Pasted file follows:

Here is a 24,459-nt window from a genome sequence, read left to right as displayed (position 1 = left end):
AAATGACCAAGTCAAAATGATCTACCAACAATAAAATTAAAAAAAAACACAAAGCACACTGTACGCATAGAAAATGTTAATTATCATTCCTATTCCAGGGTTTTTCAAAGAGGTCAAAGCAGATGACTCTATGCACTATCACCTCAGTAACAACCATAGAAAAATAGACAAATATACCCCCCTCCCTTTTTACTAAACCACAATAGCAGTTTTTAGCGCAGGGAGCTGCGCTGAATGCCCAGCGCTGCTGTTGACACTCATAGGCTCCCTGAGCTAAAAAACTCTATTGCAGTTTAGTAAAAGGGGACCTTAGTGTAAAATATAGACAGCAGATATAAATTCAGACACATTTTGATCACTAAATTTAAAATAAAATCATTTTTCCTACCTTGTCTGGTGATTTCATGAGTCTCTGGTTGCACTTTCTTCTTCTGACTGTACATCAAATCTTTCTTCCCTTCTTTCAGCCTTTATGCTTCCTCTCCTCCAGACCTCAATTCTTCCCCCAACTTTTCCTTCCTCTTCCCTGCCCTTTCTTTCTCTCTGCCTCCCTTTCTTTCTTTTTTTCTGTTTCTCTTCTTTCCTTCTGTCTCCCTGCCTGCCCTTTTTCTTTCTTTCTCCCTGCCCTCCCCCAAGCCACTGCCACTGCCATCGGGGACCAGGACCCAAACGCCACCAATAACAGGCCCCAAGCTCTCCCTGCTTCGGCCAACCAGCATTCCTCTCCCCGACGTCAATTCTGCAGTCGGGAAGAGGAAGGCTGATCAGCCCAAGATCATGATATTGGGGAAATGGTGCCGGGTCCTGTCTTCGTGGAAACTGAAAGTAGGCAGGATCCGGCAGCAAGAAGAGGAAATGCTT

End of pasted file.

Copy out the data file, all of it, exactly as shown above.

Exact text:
Here is a 24,459-nt window from a genome sequence, read left to right as displayed (position 1 = left end):
AAATGACCAAGTCAAAATGATCTACCAACAATAAAATTAAAAAAAAACACAAAGCACACTGTACGCATAGAAAATGTTAATTATCATTCCTATTCCAGGGTTTTTCAAAGAGGTCAAAGCAGATGACTCTATGCACTATCACCTCAGTAACAACCATAGAAAAATAGACAAATATACCCCCCTCCCTTTTTACTAAACCACAATAGCAGTTTTTAGCGCAGGGAGCTGCGCTGAATGCCCAGCGCTGCTGTTGACACTCATAGGCTCCCTGAGCTAAAAAACTCTATTGCAGTTTAGTAAAAGGGGACCTTAGTGTAAAATATAGACAGCAGATATAAATTCAGACACATTTTGATCACTAAATTTAAAATAAAATCATTTTTCCTACCTTGTCTGGTGATTTCATGAGTCTCTGGTTGCACTTTCTTCTTCTGACTGTACATCAAATCTTTCTTCCCTTCTTTCAGCCTTTATGCTTCCTCTCCTCCAGACCTCAATTCTTCCCCCAACTTTTCCTTCCTCTTCCCTGCCCTTTCTTTCTCTCTGCCTCCCTTTCTTTCTTTTTTTCTGTTTCTCTTCTTTCCTTCTGTCTCCCTGCCTGCCCTTTTTCTTTCTTTCTCCCTGCCCTCCCCCAAGCCACTGCCACTGCCATCGGGGACCAGGACCCAAACGCCACCAATAACAGGCCCCAAGCTCTCCCTGCTTCGGCCAACCAGCATTCCTCTCCCCGACGTCAATTCTGCAGTCGGGAAGAGGAAGGCTGATCAGCCCAAGATCATGATATTGGGGAAATGGTGCCGGGTCCTGTCTTCGTGGAAACTGAAAGTAGGCAGGATCCGGCAGCAAGAAGAGGAAATGCTT